From Syria to Canada

From Syria to Canada

Emad and his family left Syria for a safer life in Canada. There, they had to grow accustomed to a new home, country—and language.

Saving valuable time (and space!)

5. More than 500 million people use Google Photos every month, backing up more than 1.2 billion photos and videos per day. Photos has also freed up over 410 petabytes worth of space—that’s like more than 25 million 16GB devices—plus peace of mind knowing you'll always have room to capture more memories.

6. With the typing time reduced by Autocomplete in Search, we estimate people worldwide collectively save over 200 years of typing time per day!

7. Gmail’s Smart Compose, a new machine learning-powered experience that helps you write email faster, saves people from typing over 1 billion characters a week (to put that in perspective, that’s the equivalent of nearly 4 million tweets).

Helping you stay safe online

8. One billion people visit the Google Account each year to access settings to safeguard their data and privacy.
9. Safe Browsing protects more than 3 billion devices from malware and phishing schemes, helping you browse the web with confidence.

10. And Gmail blocks nearly 10 million spam and malicious emails every minute, helping you keep your email and data safe.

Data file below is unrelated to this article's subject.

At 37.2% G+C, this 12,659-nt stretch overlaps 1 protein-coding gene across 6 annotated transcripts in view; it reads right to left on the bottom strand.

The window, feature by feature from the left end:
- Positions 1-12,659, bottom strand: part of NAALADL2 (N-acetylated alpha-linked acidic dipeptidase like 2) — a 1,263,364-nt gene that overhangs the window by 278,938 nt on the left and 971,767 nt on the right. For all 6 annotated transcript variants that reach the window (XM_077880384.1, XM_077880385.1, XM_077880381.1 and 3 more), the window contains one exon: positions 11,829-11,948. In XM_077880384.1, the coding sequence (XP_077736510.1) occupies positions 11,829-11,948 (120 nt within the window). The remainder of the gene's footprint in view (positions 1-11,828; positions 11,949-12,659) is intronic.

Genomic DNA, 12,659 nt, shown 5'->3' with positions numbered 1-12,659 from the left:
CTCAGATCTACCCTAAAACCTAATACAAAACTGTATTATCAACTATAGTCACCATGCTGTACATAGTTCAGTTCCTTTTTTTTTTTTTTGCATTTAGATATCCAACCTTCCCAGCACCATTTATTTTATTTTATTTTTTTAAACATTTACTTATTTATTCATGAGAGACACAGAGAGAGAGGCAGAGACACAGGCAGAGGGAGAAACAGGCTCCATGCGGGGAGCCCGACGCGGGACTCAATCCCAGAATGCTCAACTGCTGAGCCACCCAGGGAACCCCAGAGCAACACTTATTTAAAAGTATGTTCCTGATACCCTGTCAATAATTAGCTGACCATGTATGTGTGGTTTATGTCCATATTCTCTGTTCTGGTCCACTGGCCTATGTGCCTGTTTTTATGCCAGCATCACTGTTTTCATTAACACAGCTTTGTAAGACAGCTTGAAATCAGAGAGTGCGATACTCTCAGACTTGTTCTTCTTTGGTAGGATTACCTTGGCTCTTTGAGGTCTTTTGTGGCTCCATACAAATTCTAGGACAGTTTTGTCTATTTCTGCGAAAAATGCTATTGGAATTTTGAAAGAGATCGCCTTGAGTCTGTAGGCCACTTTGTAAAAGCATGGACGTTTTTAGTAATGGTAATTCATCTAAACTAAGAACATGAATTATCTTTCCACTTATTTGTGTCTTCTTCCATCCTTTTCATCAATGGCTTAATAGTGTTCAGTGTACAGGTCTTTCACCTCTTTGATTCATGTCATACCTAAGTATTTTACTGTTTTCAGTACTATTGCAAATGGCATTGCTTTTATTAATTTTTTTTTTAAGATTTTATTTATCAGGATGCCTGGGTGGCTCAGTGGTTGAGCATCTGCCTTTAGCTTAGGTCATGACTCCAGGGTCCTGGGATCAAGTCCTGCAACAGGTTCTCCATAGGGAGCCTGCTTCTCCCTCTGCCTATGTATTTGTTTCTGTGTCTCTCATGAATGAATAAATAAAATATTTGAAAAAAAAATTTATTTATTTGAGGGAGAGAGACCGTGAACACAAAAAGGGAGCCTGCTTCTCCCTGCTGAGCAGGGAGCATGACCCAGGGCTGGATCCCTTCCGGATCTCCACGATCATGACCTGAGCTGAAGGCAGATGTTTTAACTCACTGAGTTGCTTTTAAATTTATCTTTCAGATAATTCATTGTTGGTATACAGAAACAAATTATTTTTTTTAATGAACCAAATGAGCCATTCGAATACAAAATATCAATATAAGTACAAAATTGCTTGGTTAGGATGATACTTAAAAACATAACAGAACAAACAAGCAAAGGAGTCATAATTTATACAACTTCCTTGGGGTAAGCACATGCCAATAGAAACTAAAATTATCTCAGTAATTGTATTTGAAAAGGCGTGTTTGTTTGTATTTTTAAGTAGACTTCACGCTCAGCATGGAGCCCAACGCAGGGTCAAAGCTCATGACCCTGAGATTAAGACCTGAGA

Giving people tools and platforms to grow

11. Each year for the past five years, our search and advertising tools have helped provide more than $100 billion in economic activity to businesses, publishers and nonprofits across the United States. And we’re inspired by the stories of local and small businesses, from John’s Crazy Socks to American Hats, who are using the web to grow.

12. Google Play has helped developers grow app businesses and reach users in 190+ countries and across more than 2 billion Android devices. From an app that helps blind people see to a game that creates art, these creators are doing amazing things on our open platforms.

13. Since the start of 2017, we’ve trained more than 30 million people around the world in a range of digital skills, helping them start and grow businesses, learn to code, and find new careers.
Sara Blevins: Learning to code

Sara Blevins: Learning to code

Sara always had a passion for technology. With a Developer Scholarship from Google, she's pursuing her dream of becoming a web developer.

Expanding access to learning opportunities 

14. More than 25 million students worldwide are using Chromebooks in schools to share ideas, create projects, go on virtual field trips, and learn from each other and their teachers. 

15. Art lovers and history buffs have marveled at artifacts from 1,500+ museums across 70 countries in Google Arts & Culture. From Abramovic to Zhengming, that’s thousands of artworks and 6 million photos, videos, manuscripts and other documents at your fingertips. And people have met more than 78 million selfie matches from 650+ institutions with Art Selfie.